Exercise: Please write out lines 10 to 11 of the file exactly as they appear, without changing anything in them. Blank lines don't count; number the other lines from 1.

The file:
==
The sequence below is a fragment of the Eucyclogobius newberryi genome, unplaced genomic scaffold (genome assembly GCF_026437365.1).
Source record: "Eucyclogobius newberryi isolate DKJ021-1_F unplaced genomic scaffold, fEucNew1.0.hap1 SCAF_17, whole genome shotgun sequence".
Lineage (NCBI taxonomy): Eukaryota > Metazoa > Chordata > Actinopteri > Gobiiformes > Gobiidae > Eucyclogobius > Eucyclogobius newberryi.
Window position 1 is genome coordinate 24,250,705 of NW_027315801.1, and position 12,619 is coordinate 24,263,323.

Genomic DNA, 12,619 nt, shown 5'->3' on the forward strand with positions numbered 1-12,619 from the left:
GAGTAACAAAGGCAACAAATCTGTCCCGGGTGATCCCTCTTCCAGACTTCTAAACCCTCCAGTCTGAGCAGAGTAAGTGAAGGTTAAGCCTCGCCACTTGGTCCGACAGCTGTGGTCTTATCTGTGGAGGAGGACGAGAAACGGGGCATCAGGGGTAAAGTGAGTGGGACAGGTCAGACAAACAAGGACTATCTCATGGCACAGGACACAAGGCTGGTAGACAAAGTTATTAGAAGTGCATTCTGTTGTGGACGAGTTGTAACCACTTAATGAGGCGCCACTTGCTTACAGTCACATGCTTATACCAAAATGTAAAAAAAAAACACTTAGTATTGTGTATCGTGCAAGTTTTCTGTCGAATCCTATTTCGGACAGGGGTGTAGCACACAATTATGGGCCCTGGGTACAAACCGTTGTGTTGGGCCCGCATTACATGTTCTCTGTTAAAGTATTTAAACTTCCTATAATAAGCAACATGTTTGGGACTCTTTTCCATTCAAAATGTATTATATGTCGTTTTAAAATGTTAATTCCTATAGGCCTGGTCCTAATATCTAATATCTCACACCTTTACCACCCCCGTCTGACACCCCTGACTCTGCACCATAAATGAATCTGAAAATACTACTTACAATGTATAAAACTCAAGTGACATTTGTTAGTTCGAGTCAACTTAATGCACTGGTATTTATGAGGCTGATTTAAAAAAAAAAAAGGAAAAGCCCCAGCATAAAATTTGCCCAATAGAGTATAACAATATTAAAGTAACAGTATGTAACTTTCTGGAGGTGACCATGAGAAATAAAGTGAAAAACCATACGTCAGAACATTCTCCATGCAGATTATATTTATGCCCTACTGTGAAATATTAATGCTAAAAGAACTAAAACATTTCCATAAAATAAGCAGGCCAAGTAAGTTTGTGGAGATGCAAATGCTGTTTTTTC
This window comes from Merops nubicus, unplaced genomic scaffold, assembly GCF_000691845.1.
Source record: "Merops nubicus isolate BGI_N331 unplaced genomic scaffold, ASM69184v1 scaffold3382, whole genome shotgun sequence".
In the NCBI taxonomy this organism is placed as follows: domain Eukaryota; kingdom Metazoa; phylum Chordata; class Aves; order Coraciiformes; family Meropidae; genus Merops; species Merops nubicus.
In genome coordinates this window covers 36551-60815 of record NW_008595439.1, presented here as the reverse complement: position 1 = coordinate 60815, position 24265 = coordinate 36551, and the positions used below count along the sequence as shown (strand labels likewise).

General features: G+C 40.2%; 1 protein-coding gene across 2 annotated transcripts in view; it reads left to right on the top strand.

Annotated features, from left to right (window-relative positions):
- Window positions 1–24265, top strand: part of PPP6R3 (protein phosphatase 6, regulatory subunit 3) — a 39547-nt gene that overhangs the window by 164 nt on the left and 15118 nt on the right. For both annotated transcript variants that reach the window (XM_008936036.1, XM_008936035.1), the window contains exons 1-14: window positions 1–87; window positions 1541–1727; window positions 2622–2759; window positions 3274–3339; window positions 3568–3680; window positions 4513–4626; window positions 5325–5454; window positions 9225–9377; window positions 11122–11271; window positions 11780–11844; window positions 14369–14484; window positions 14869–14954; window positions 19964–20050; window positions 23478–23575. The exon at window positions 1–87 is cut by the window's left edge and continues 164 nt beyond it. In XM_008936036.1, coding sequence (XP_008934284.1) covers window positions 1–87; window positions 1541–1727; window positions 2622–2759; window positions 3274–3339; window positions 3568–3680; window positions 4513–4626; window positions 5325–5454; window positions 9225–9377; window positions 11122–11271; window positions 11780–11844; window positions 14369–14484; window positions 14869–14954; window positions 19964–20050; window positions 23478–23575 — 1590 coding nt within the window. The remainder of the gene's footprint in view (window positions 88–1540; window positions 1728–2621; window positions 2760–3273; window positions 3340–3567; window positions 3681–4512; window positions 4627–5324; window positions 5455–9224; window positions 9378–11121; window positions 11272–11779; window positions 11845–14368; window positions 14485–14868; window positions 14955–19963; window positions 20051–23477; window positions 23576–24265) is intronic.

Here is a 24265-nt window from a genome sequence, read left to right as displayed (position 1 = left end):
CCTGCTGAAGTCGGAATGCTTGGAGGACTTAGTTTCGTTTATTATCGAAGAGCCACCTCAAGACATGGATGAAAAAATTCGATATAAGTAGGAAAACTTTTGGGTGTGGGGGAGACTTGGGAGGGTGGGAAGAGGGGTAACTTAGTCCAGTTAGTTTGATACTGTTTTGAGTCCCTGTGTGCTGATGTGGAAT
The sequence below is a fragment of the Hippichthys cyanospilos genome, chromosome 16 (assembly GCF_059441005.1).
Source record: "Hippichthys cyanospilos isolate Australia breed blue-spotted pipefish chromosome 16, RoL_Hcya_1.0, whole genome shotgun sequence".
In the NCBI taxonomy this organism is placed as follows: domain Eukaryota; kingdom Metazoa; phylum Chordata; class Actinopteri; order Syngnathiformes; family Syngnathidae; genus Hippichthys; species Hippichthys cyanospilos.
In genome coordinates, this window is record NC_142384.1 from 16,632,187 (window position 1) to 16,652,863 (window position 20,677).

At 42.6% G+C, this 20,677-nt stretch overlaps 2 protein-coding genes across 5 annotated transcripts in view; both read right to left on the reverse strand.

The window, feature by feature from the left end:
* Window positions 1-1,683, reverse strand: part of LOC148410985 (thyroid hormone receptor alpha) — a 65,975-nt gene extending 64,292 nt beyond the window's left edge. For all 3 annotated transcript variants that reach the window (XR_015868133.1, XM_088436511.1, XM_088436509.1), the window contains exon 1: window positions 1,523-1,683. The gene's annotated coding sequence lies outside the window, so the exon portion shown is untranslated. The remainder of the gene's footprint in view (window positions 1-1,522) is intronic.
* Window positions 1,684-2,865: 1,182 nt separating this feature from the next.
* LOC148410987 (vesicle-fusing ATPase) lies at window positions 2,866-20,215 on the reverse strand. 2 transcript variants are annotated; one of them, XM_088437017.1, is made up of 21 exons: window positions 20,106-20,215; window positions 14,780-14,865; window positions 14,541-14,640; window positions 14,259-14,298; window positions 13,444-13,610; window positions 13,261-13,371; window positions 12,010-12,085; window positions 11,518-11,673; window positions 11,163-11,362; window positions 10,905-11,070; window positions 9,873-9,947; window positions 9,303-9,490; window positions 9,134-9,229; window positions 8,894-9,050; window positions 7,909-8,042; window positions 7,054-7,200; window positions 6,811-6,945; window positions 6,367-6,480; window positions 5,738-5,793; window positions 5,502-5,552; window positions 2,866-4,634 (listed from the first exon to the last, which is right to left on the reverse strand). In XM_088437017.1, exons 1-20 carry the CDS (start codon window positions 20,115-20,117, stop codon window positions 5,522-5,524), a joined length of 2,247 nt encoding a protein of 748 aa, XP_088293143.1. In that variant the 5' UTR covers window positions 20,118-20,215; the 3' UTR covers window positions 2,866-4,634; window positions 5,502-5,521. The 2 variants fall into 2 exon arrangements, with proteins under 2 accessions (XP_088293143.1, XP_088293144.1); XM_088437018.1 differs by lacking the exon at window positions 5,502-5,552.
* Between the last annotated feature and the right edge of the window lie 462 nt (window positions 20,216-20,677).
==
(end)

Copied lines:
In genome coordinates this window covers 36551-60815 of record NW_008595439.1, presented here as the reverse complement: position 1 = coordinate 60815, position 24265 = coordinate 36551, and the positions used below count along the sequence as shown (strand labels likewise).

General features: G+C 40.2%; 1 protein-coding gene across 2 annotated transcripts in view; it reads left to right on the top strand.